Leadership occurs when an individual or subset of individuals within a social group or aggregation has a disproportional influence on the behavioral outcomes of conspecific members within the group regardless of how this effect is achieved.
Leadership is ubiquitous within animal societies, occurring when one individual or subset of individuals, the leader(s), exert(s) a disproportional influence on the behaviors of others (followers; Smith et al. 2016). Leaders emerge in non-human groups or aggregations of animals regardless of the how this influence is achieved (Smith et al. 2016). Within non-human animals, most research has focused on collective movements during groups travel (e.g., Reyonds 1987; Boinski and Garber 2000). More recently, the concept of leadership has been extended to also explain collection action within the domains of foraging, conflict resolution and between-group conflicts (Smith et al. 2016). Here, I synthesize what is known about leadership in non-human societies by providing a brief overview of seminal work within domain of group travel and recent developments in this domain of leadership, discussing the ways that leadership permeates into other domains within non-human animals, and then comparing these patterns of leadership in non-human societies to those in human societies.
Collective Movements During Group Travel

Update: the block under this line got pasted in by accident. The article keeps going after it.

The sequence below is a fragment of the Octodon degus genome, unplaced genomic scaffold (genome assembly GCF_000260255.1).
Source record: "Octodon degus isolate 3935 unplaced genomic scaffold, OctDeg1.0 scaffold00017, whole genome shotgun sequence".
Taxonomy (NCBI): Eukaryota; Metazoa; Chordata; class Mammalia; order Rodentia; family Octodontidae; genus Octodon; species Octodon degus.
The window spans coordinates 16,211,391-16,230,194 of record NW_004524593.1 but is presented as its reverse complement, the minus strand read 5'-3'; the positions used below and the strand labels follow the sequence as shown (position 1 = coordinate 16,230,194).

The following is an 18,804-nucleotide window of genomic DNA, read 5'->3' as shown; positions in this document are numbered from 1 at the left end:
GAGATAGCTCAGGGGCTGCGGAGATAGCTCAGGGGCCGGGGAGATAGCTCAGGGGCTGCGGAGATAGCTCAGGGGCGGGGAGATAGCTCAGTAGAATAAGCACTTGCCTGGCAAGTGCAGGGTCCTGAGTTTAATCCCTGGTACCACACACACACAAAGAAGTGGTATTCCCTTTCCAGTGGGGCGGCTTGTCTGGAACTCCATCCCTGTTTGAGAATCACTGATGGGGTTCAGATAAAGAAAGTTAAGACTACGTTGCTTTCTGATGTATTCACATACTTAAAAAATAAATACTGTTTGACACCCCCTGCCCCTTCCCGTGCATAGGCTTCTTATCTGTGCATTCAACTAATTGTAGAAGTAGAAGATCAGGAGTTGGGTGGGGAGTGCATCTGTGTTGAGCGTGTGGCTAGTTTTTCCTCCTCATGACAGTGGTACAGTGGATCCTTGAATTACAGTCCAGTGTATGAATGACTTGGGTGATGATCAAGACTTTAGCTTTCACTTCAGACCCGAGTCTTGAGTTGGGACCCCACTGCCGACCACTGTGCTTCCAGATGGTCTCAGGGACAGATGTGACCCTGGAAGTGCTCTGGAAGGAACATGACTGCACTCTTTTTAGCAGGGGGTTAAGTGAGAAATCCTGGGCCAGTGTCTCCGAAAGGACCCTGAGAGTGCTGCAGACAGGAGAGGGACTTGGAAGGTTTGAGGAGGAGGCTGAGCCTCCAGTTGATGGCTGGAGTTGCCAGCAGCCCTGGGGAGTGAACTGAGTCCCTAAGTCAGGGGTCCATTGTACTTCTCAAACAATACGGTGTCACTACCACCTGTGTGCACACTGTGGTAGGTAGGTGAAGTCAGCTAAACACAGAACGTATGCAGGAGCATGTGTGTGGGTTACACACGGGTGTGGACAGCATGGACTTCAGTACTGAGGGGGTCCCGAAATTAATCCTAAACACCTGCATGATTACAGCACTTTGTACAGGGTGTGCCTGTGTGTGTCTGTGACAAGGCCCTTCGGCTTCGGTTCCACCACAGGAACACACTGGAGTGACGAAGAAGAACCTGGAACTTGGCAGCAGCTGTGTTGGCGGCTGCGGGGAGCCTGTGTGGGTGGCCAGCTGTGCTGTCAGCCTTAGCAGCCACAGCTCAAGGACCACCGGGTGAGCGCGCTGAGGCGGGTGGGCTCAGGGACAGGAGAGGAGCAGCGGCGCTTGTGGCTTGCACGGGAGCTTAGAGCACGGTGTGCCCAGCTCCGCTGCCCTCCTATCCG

Collective movement occurs when two or more individuals maintain spatial proximity while travelling together to a new location (Petit and Bon 2010). Pioneering studies on collective behavior set out to understand the basic rules explaining coordinated, large-scale patterns of movements by aggregations comprised of hundreds of insects, fishes, starlings or hooved migratory animals traveling together in a seemingly coordinated manner. Whereas it was once hypothesized that such aggregations might rely upon a centralized authority, seminal work by Reynolds (1987) proposed an alternative model suggesting that instead complex patterns of swarming, shoaling (schooling), flocking and herding behaviors may be explained by patterns of localized leadership and followership. This parsimonious mathematical model relies upon the following simple rules by which individuals adjust their movements based on information gathered from their local neighbors’ movements and positions. For example, flocks of birds coordinate collective movements by following three simple rules: velocity matching, flock centering and collision avoidance. Flocking therefore emerges when an individual bird (follower): (i) matches the speed of nearby flockmates (localized leaders), (ii) maintains close spatial proximity to nearby flockmates, and (iii) avoids colliding into nearby flockmates. These powerful insights have prompted a large body of research confirming these patterns and this model is the most-widely accepted view of how leaders emerge in these contexts. For example, desert locust nymphs (Schistocerca gregaria) also rapidly transition from disordered movements to form large swarms comprised of coordinated movement patterns during marching behavior (Buhl et al. 2006).